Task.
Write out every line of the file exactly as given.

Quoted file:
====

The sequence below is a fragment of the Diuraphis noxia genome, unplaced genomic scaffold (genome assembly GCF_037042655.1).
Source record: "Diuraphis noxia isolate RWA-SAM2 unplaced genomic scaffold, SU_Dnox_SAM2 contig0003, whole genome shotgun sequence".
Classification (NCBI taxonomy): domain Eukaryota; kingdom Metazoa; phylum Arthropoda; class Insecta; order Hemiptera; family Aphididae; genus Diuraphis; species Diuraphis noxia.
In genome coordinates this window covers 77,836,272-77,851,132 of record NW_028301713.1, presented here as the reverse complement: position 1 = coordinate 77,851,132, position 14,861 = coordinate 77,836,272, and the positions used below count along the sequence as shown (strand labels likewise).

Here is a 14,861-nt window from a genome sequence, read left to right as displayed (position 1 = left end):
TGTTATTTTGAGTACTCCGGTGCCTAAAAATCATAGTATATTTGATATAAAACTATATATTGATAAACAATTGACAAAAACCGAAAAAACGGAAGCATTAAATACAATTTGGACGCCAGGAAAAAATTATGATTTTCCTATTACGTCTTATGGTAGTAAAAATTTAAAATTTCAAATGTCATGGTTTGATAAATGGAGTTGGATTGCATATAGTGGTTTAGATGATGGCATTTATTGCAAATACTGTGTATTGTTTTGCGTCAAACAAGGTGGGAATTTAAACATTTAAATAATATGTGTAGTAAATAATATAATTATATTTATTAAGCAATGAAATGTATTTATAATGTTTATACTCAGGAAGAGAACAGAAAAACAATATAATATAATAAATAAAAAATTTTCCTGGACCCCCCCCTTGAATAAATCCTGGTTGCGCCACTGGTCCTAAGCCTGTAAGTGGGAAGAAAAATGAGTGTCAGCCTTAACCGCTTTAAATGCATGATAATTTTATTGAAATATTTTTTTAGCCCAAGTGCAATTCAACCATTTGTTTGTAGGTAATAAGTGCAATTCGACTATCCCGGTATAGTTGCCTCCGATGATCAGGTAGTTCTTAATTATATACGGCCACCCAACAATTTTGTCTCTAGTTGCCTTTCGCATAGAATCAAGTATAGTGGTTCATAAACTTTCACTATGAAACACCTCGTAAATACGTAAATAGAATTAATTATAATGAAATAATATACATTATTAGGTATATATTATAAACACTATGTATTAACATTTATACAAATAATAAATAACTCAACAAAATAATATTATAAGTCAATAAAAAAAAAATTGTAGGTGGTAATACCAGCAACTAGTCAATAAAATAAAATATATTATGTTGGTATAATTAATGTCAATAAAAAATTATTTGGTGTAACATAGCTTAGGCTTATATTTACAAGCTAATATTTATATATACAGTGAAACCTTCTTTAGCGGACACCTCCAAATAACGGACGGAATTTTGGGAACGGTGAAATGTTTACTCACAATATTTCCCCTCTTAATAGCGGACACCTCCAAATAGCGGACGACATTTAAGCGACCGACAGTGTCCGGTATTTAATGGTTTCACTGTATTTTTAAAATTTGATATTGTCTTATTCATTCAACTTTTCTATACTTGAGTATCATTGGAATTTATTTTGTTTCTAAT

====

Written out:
The sequence below is a fragment of the Diuraphis noxia genome, unplaced genomic scaffold (genome assembly GCF_037042655.1).
Source record: "Diuraphis noxia isolate RWA-SAM2 unplaced genomic scaffold, SU_Dnox_SAM2 contig0003, whole genome shotgun sequence".
Classification (NCBI taxonomy): domain Eukaryota; kingdom Metazoa; phylum Arthropoda; class Insecta; order Hemiptera; family Aphididae; genus Diuraphis; species Diuraphis noxia.
In genome coordinates this window covers 77,836,272-77,851,132 of record NW_028301713.1, presented here as the reverse complement: position 1 = coordinate 77,851,132, position 14,861 = coordinate 77,836,272, and the positions used below count along the sequence as shown (strand labels likewise).

Here is a 14,861-nt window from a genome sequence, read left to right as displayed (position 1 = left end):
TGTTATTTTGAGTACTCCGGTGCCTAAAAATCATAGTATATTTGATATAAAACTATATATTGATAAACAATTGACAAAAACCGAAAAAACGGAAGCATTAAATACAATTTGGACGCCAGGAAAAAATTATGATTTTCCTATTACGTCTTATGGTAGTAAAAATTTAAAATTTCAAATGTCATGGTTTGATAAATGGAGTTGGATTGCATATAGTGGTTTAGATGATGGCATTTATTGCAAATACTGTGTATTGTTTTGCGTCAAACAAGGTGGGAATTTAAACATTTAAATAATATGTGTAGTAAATAATATAATTATATTTATTAAGCAATGAAATGTATTTATAATGTTTATACTCAGGAAGAGAACAGAAAAACAATATAATATAATAAATAAAAAATTTTCCTGGACCCCCCCCTTGAATAAATCCTGGTTGCGCCACTGGTCCTAAGCCTGTAAGTGGGAAGAAAAATGAGTGTCAGCCTTAACCGCTTTAAATGCATGATAATTTTATTGAAATATTTTTTTAGCCCAAGTGCAATTCAACCATTTGTTTGTAGGTAATAAGTGCAATTCGACTATCCCGGTATAGTTGCCTCCGATGATCAGGTAGTTCTTAATTATATACGGCCACCCAACAATTTTGTCTCTAGTTGCCTTTCGCATAGAATCAAGTATAGTGGTTCATAAACTTTCACTATGAAACACCTCGTAAATACGTAAATAGAATTAATTATAATGAAATAATATACATTATTAGGTATATATTATAAACACTATGTATTAACATTTATACAAATAATAAATAACTCAACAAAATAATATTATAAGTCAATAAAAAAAAAATTGTAGGTGGTAATACCAGCAACTAGTCAATAAAATAAAATATATTATGTTGGTATAATTAATGTCAATAAAAAATTATTTGGTGTAACATAGCTTAGGCTTATATTTACAAGCTAATATTTATATATACAGTGAAACCTTCTTTAGCGGACACCTCCAAATAACGGACGGAATTTTGGGAACGGTGAAATGTTTACTCACAATATTTCCCCTCTTAATAGCGGACACCTCCAAATAGCGGACGACATTTAAGCGACCGACAGTGTCCGGTATTTAATGGTTTCACTGTATTTTTAAAATTTGATATTGTCTTATTCATTCAACTTTTCTATACTTGAGTATCATTGGAATTTATTTTGTTTCTAAT